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Friday, July 26, 2013

Community Archaeology Week Wrap Up

Small multiroom house - 300 year old seasonal fish camp

The first week of community archaeology is history and we have already excavated a house.  Generally  we dig and dig and finally uncover the feature of the dig near the end of the project.  But not this year. - this year we had a house waiting for us directly beneath the Katmai ash.  We finished with the house the day before yesterday and have spent the last 2 days tearing down the walls and figuring out the site's stratigraphy (how all the different layers are related to each other).

Today we found a grooved splitting adze in the house wall.  Such adzes are only found in late prehistoric sites and were used to split logs for making planks.  The find confirms that the small multiroom house is indeed from the late prehistoric period.  Dani also found a small chipped point in the house wall, but this point stylistically is clearly older than a 1000 years.  It looks like the inhabitants dug up the dirt from around the house and built up the walls, and in doing so they dug up older material.  It looks like an older 'Kachemak' era component has been mixed in with the late prehistoric component.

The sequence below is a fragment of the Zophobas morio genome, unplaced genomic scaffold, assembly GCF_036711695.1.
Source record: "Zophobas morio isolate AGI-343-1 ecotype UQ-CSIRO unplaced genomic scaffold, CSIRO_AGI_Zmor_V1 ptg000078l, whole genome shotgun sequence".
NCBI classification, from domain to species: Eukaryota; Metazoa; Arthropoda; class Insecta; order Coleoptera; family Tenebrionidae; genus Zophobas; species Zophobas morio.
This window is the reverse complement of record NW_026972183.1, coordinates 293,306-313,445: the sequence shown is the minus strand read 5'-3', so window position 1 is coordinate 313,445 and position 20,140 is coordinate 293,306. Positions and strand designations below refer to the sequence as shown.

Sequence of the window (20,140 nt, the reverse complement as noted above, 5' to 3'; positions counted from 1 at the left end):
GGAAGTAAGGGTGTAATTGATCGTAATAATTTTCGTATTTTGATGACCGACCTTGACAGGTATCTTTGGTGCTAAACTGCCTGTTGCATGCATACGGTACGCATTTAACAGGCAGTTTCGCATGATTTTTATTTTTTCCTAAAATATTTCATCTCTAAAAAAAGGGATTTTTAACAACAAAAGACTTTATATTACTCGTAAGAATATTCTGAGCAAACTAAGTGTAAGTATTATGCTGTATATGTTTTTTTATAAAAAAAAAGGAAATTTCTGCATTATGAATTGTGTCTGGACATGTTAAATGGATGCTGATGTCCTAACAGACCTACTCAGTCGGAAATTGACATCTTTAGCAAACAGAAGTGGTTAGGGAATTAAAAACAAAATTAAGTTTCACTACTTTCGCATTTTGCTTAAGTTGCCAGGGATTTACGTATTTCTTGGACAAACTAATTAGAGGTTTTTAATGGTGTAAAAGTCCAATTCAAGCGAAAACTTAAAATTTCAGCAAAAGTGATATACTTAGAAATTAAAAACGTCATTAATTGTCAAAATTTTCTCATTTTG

We have also dug through a 4000 year old weathered volcanic ash layer and found another older occupation at the site.  Ian was the first to dig down to this layer and was rewarded with a battered bayonet. Bayonets are usually used to spear marine mammals, but it looks like this one was used to spear fish in the creek and got battered on the rocks.  He also found a saw and snapped bayonet blank.  Both are artifacts characteristic of the 'Ocean Bay II' era on Kodiak.  So we certainly got something to look forward to when we get below our 'layer 2' (the weathered 4000 BP ash).

Earlier in the summer we excavated another late prehistoric multiroom house at Old Harbor (click here),  and it is striking how different that house is from the one we excavated this week at the Kashevaroff Site.  This week's house is tiny in comparison and lacks internal features.  It really does look like the site was a seasonal fish camp while what we excavated at Old Harbor was something more.

Patrick


Lunch down by the river

Incised battered bayonet over 4000 years old - probably used to spear fish

Small chipped point - probably on the order of 2 to 3 thousand years old

Grooved splitting adze found in the wall of the late prehistoric house

Another multiroom house from Old Harbor - same general age but MUCH larger



1 comment:

Glenn M. Stein said...

This all looks VERY familiar, Patrick...

My best to you,

Marty